Step Two: Get assessed for treatment or tested if you are eligible
Antiviral treatments are now available for those with symptoms and a positive test result (PCR or rapid antigen test) who are at higher risk of severe COVID-19. These treatments must be taken immediately within the first five to seven days (depending on the treatment) of symptom onset.
Find out more about antiviral treatment options or talk to your health care provider.
Rapid antigen testing
In addition to receiving rapid antigen tests from the federal government, Ontario is directly procuring additional tests to ensure sufficient provincial supply.
Rapid antigen tests continue to be available through the Provincial Antigen Screening Program for any organization that is open and has employees working on-site.
In addition, the Ontario government expanded access to free rapid antigen tests to the general public for at-home use. Since February 9, 2022, rapid antigen tests have been available for free through more than 3,100 participating grocery and pharmacy locations and targeted distribution to high priority communities through High Priority Community lead agencies and community-based primary care sites. Rapid tests in these locations will be available until at least July 2022.
If you have tested positive on a rapid antigen test, you don’t need a PCR test to confirm the result.
Polymerase chain reaction (PCR) testing
To ensure that resources are available to focus on the highest-risk settings, protecting our most vulnerable Ontarians and helping to keep critical infrastructure services running, publicly funded PCR or rapid molecular testing is available to individuals that meet at least one of the criteria below.
You are eligible for PCR testing if you have at least one COVID-19 symptom and you are any of the following:
- a patient-facing health care worker
- a patient in an emergency department, at the discretion of the treating clinician
- a staff member, volunteer, resident, inpatient, essential care provider, or visitor in a highest risk setting
- a home and community care worker
- a student or staff at a Provincial Demonstration School or a hospital school
- are at higher-risk for severe COVID-19 and would be eligible for COVID-19 antiviral treatment or other outpatient treatment (treatment outside hospital) following an assessment and positive test
- someone who lives with a patient-facing health care worker and/or a worker in the highest risk settings
- an outpatient who requires a diagnostic test for clinical management
- a temporary foreign worker living in a congregate setting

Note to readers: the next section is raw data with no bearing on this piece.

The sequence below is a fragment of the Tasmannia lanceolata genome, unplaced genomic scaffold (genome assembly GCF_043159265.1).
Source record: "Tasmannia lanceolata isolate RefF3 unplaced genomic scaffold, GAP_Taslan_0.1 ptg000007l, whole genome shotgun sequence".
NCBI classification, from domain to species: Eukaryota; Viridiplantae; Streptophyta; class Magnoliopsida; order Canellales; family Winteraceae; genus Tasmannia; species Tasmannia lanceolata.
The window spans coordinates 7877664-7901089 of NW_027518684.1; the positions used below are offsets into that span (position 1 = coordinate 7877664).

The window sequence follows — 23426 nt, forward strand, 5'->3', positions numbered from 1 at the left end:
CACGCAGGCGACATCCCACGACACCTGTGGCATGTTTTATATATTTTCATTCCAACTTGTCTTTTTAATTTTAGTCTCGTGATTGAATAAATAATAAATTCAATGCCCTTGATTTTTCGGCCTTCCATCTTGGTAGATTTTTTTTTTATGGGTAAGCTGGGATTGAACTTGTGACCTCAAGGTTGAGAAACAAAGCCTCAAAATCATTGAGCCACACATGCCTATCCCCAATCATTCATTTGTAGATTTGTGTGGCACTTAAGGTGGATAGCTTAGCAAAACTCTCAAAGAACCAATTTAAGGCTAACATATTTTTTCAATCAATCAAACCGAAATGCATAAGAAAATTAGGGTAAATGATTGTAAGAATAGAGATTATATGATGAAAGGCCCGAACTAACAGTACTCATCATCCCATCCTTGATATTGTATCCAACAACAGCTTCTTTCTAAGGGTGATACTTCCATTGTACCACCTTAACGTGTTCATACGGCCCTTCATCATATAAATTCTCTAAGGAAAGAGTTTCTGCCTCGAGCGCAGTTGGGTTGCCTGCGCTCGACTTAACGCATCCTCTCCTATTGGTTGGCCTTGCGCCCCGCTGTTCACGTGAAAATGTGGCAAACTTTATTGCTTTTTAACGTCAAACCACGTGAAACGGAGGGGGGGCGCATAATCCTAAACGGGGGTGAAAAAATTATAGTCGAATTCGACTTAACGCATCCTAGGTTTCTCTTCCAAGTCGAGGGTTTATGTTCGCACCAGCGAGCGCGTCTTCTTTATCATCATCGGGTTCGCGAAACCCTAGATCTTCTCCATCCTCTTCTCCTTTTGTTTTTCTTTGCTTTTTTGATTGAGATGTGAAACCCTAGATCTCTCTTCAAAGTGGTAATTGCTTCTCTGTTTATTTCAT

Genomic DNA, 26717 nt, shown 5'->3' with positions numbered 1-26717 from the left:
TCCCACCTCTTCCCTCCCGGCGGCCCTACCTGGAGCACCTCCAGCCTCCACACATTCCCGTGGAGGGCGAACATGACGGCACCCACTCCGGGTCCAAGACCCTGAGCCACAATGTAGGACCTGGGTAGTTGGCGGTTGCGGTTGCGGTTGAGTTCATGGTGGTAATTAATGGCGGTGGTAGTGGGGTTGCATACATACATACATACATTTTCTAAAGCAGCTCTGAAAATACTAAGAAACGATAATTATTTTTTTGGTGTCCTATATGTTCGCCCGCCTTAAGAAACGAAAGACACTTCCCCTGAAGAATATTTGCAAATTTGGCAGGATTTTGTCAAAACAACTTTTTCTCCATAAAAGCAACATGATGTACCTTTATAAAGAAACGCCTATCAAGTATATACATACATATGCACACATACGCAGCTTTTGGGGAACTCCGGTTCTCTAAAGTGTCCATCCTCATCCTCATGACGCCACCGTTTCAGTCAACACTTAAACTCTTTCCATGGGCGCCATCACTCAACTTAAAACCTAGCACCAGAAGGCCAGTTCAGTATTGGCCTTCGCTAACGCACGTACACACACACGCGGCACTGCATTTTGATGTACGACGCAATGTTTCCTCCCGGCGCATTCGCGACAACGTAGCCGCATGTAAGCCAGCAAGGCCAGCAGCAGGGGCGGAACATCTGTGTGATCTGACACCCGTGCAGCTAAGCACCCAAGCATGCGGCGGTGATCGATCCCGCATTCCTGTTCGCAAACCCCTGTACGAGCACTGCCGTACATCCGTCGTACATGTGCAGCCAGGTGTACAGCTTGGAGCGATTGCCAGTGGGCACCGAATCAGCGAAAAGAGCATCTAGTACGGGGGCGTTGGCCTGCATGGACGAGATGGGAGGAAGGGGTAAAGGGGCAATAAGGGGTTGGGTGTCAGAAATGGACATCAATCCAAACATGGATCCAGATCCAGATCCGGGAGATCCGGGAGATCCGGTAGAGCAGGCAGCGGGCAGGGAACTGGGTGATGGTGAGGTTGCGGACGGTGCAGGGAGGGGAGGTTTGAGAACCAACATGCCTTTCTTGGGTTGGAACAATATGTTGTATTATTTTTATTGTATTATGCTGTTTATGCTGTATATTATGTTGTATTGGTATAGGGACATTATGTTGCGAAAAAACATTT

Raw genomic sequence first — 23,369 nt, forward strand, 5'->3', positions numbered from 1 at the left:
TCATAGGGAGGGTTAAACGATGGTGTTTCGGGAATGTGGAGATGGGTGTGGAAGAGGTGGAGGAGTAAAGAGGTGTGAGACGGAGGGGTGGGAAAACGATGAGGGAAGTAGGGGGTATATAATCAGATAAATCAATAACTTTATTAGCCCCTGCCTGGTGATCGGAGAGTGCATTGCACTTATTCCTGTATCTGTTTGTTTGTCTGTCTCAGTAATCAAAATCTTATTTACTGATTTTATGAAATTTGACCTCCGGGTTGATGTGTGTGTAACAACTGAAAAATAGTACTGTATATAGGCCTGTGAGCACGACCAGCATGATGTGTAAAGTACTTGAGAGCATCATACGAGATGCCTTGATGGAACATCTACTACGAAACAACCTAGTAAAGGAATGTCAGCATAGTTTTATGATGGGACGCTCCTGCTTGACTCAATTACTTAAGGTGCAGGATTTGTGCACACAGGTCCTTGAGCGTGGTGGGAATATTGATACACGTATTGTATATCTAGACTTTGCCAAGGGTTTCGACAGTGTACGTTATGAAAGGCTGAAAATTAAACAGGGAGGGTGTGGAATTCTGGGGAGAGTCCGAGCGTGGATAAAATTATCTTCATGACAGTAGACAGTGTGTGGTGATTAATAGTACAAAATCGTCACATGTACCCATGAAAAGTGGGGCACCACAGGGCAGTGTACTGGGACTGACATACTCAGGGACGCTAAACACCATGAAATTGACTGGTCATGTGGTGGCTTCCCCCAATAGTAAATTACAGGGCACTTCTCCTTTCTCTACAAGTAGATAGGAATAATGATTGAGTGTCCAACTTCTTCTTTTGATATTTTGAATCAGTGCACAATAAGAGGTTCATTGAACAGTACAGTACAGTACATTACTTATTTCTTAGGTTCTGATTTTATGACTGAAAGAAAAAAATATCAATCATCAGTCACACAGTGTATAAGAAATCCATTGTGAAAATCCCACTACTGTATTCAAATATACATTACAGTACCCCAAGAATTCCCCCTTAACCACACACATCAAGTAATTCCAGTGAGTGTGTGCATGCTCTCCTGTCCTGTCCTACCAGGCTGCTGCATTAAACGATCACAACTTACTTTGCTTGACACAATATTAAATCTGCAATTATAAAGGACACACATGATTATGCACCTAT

- underhoused or experiencing homelessness
- a first responder, including firefighters, police and paramedics
- an elementary or secondary student or education staff who has received a PCR self-collection kit, if available through your school
- directed by your local public health unit
Whether you have symptoms or not, you are eligible for PCR or rapid point-of-care molecular testing if you:
- are from a First Nation, Inuit, or Métis community or self-identify as First Nation, Inuit or Métis or live with someone who does
- are travelling into First Nation, Inuit or Métis communities for work
- are being admitted or transferred to or from a hospital or congregate living setting
- are a close contact in a confirmed or suspected outbreak in a highest risk setting, or other settings as directed by the local public health unit
- are scheduled for a surgical procedure requiring general anesthetic in the next 24-48 hours
- have written prior approval for out-of-country medical services from the General Manager of OHIP or are a caregiver for someone who does
- are in a hospital, long-term care, retirement home or other congregate living setting, as directed by public health units, provincial guidance or other directives
If you are eligible for a PCR or rapid molecular test, find a testing location near you.
If you have symptoms but are not eligible for testing, assume you have COVID-19 and follow the guidance outlined above.
Step Three: Inform others of your exposure
If you have symptoms of COVID-19 or have tested positive, tell your close contacts that they have been exposed. A close contact is anyone you were less than two metres away from for at least 15 minutes, or multiple shorter lengths of time, without personal protective equipment in the 48 hours before your symptoms began or your positive test result, whichever came first.
Informing your contact will help stop the spread of the virus. Give them the link to this webpage, ontario.ca/exposed, so they can protect themselves and their contacts. Your close contacts should follow the advice for being exposed to someone who has tested positive for COVID-19.
Supports if you need to isolate
If you require assistance while isolating, visit the COVID-19: Support for people page.
You can also contact your public health unit for support including: